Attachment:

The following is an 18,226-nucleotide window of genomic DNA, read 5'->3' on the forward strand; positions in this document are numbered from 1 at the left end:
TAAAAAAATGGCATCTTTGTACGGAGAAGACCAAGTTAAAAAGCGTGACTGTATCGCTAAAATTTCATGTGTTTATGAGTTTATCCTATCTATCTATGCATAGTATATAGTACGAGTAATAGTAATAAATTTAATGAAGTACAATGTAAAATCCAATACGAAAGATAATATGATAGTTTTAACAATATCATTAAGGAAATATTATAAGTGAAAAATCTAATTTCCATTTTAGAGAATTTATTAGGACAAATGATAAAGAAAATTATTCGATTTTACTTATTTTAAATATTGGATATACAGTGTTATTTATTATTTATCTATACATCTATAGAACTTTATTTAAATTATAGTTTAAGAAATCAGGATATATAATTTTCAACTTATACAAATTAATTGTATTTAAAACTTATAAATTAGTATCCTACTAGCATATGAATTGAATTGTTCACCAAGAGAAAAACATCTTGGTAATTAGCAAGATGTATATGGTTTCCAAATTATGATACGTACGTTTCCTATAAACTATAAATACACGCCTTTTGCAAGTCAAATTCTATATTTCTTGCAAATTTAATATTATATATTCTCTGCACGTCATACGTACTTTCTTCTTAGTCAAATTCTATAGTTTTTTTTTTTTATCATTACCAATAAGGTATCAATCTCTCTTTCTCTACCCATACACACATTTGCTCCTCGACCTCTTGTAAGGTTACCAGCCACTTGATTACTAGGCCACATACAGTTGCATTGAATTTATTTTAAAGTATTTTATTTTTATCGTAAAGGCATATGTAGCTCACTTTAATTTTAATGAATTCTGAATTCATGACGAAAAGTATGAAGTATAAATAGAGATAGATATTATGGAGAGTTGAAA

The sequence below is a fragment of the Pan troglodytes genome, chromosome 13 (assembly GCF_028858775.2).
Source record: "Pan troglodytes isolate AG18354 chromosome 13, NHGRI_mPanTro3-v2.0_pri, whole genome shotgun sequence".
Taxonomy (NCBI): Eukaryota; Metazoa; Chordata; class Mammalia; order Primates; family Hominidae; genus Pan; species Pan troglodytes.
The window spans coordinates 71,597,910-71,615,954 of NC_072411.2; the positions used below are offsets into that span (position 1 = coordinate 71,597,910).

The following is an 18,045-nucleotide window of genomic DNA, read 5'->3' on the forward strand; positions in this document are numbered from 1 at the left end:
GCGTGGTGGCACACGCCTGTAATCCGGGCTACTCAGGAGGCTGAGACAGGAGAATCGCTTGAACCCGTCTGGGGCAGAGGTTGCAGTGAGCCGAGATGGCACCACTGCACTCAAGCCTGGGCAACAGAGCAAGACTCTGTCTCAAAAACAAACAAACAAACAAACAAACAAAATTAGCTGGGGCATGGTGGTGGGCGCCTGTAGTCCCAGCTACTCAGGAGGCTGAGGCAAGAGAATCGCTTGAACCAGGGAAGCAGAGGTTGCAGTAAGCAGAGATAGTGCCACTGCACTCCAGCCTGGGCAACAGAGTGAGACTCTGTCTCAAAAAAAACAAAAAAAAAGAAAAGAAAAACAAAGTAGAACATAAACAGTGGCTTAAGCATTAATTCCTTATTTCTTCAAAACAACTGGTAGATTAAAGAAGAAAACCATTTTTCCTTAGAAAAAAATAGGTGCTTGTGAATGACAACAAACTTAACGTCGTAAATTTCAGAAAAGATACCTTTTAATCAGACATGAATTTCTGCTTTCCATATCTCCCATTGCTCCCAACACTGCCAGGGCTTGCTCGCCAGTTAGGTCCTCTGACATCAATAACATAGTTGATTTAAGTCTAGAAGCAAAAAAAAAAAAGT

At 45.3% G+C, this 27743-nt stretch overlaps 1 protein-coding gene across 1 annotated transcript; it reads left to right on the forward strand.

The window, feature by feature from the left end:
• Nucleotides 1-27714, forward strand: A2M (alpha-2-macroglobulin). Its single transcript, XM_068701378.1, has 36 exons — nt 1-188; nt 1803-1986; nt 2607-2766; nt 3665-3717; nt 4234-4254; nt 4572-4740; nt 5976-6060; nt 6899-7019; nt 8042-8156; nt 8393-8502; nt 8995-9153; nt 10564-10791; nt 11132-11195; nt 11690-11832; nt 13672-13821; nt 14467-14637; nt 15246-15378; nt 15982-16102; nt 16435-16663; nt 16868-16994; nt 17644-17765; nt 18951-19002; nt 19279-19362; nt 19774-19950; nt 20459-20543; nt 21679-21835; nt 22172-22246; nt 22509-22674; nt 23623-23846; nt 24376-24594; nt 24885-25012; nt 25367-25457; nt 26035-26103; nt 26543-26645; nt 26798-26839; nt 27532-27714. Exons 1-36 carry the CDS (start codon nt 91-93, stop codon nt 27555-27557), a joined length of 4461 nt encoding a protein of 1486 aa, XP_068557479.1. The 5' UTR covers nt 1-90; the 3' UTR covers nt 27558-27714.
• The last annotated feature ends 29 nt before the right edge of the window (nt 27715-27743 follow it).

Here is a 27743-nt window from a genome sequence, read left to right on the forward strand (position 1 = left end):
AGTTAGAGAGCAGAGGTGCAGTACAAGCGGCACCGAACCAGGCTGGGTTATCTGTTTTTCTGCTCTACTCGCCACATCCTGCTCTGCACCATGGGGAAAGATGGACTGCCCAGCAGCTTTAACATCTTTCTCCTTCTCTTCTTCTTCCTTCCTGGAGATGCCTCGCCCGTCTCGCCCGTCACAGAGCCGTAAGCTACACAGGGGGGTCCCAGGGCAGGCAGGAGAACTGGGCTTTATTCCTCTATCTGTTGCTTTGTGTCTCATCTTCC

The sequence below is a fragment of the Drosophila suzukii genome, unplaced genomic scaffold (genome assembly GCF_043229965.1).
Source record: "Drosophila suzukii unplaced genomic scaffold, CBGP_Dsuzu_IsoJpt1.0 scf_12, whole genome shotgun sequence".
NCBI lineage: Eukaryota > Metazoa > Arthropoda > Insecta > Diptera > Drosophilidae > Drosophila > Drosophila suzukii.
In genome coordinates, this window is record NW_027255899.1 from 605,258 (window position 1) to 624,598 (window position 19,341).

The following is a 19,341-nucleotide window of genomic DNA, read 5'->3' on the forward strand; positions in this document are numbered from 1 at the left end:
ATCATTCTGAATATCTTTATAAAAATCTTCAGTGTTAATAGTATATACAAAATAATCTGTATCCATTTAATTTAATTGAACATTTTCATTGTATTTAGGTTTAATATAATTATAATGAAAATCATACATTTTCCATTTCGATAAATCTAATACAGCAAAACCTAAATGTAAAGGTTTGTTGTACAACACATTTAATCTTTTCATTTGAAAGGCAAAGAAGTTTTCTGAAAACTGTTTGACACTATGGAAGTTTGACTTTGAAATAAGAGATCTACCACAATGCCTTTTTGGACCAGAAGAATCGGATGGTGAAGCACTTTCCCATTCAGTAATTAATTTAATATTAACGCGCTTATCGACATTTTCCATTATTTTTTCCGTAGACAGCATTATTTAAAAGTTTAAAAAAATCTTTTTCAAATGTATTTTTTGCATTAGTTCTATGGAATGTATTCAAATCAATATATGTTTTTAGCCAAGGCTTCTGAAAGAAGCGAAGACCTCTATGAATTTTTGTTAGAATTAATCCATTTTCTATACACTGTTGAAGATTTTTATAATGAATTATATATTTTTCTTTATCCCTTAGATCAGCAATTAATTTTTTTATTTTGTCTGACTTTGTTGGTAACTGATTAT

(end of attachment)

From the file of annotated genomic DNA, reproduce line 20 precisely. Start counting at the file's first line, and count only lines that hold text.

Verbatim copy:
ATCATTCTGAATATCTTTATAAAAATCTTCAGTGTTAATAGTATATACAAAATAATCTGTATCCATTTAATTTAATTGAACATTTTCATTGTATTTAGGTTTAATATAATTATAATGAAAATCATACATTTTCCATTTCGATAAATCTAATACAGCAAAACCTAAATGTAAAGGTTTGTTGTACAACACATTTAATCTTTTCATTTGAAAGGCAAAGAAGTTTTCTGAAAACTGTTTGACACTATGGAAGTTTGACTTTGAAATAAGAGATCTACCACAATGCCTTTTTGGACCAGAAGAATCGGATGGTGAAGCACTTTCCCATTCAGTAATTAATTTAATATTAACGCGCTTATCGACATTTTCCATTATTTTTTCCGTAGACAGCATTATTTAAAAGTTTAAAAAAATCTTTTTCAAATGTATTTTTTGCATTAGTTCTATGGAATGTATTCAAATCAATATATGTTTTTAGCCAAGGCTTCTGAAAGAAGCGAAGACCTCTATGAATTTTTGTTAGAATTAATCCATTTTCTATACACTGTTGAAGATTTTTATAATGAATTATATATTTTTCTTTATCCCTTAGATCAGCAATTAATTTTTTTATTTTGTCTGACTTTGTTGGTAACTGATTAT